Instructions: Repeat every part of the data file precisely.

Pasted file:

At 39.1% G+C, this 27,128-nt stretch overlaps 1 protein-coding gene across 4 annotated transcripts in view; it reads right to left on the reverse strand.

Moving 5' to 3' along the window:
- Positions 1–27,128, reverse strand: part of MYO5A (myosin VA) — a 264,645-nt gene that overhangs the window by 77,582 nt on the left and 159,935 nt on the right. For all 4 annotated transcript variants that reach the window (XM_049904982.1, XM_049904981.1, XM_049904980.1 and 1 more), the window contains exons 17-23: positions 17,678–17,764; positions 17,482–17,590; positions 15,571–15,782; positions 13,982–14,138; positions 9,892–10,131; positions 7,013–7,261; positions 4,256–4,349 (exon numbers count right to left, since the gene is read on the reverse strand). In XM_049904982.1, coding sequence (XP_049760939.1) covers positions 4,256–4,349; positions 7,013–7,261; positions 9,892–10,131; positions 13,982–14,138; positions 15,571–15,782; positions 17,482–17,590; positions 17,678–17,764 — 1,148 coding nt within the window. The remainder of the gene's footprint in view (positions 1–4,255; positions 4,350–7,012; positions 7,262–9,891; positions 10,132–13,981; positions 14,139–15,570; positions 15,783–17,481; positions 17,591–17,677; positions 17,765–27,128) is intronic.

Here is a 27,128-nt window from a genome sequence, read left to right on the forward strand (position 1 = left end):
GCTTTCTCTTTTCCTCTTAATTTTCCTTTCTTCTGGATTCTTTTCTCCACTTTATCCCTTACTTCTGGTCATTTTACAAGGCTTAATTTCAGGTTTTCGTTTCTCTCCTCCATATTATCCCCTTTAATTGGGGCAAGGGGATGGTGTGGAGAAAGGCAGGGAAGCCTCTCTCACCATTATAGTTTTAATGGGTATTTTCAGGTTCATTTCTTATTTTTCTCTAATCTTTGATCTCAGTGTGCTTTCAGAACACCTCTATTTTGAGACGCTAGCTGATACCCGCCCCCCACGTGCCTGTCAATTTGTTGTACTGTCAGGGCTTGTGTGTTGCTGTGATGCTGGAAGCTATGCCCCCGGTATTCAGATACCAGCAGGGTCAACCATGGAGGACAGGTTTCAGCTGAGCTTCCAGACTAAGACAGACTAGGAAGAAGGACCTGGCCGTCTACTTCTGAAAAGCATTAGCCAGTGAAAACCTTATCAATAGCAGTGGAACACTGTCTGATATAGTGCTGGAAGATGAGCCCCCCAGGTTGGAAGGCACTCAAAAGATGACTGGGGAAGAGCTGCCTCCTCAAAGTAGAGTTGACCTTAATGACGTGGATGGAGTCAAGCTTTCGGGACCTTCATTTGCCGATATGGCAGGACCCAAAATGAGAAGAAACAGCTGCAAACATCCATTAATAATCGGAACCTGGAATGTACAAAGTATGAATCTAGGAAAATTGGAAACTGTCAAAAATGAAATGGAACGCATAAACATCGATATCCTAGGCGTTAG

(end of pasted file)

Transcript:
At 39.1% G+C, this 27,128-nt stretch overlaps 1 protein-coding gene across 4 annotated transcripts in view; it reads right to left on the reverse strand.

Moving 5' to 3' along the window:
- Positions 1–27,128, reverse strand: part of MYO5A (myosin VA) — a 264,645-nt gene that overhangs the window by 77,582 nt on the left and 159,935 nt on the right. For all 4 annotated transcript variants that reach the window (XM_049904982.1, XM_049904981.1, XM_049904980.1 and 1 more), the window contains exons 17-23: positions 17,678–17,764; positions 17,482–17,590; positions 15,571–15,782; positions 13,982–14,138; positions 9,892–10,131; positions 7,013–7,261; positions 4,256–4,349 (exon numbers count right to left, since the gene is read on the reverse strand). In XM_049904982.1, coding sequence (XP_049760939.1) covers positions 4,256–4,349; positions 7,013–7,261; positions 9,892–10,131; positions 13,982–14,138; positions 15,571–15,782; positions 17,482–17,590; positions 17,678–17,764 — 1,148 coding nt within the window. The remainder of the gene's footprint in view (positions 1–4,255; positions 4,350–7,012; positions 7,262–9,891; positions 10,132–13,981; positions 14,139–15,570; positions 15,783–17,481; positions 17,591–17,677; positions 17,765–27,128) is intronic.

Here is a 27,128-nt window from a genome sequence, read left to right on the forward strand (position 1 = left end):
GCTTTCTCTTTTCCTCTTAATTTTCCTTTCTTCTGGATTCTTTTCTCCACTTTATCCCTTACTTCTGGTCATTTTACAAGGCTTAATTTCAGGTTTTCGTTTCTCTCCTCCATATTATCCCCTTTAATTGGGGCAAGGGGATGGTGTGGAGAAAGGCAGGGAAGCCTCTCTCACCATTATAGTTTTAATGGGTATTTTCAGGTTCATTTCTTATTTTTCTCTAATCTTTGATCTCAGTGTGCTTTCAGAACACCTCTATTTTGAGACGCTAGCTGATACCCGCCCCCCACGTGCCTGTCAATTTGTTGTACTGTCAGGGCTTGTGTGTTGCTGTGATGCTGGAAGCTATGCCCCCGGTATTCAGATACCAGCAGGGTCAACCATGGAGGACAGGTTTCAGCTGAGCTTCCAGACTAAGACAGACTAGGAAGAAGGACCTGGCCGTCTACTTCTGAAAAGCATTAGCCAGTGAAAACCTTATCAATAGCAGTGGAACACTGTCTGATATAGTGCTGGAAGATGAGCCCCCCAGGTTGGAAGGCACTCAAAAGATGACTGGGGAAGAGCTGCCTCCTCAAAGTAGAGTTGACCTTAATGACGTGGATGGAGTCAAGCTTTCGGGACCTTCATTTGCCGATATGGCAGGACCCAAAATGAGAAGAAACAGCTGCAAACATCCATTAATAATCGGAACCTGGAATGTACAAAGTATGAATCTAGGAAAATTGGAAACTGTCAAAAATGAAATGGAACGCATAAACATCGATATCCTAGGCGTTAG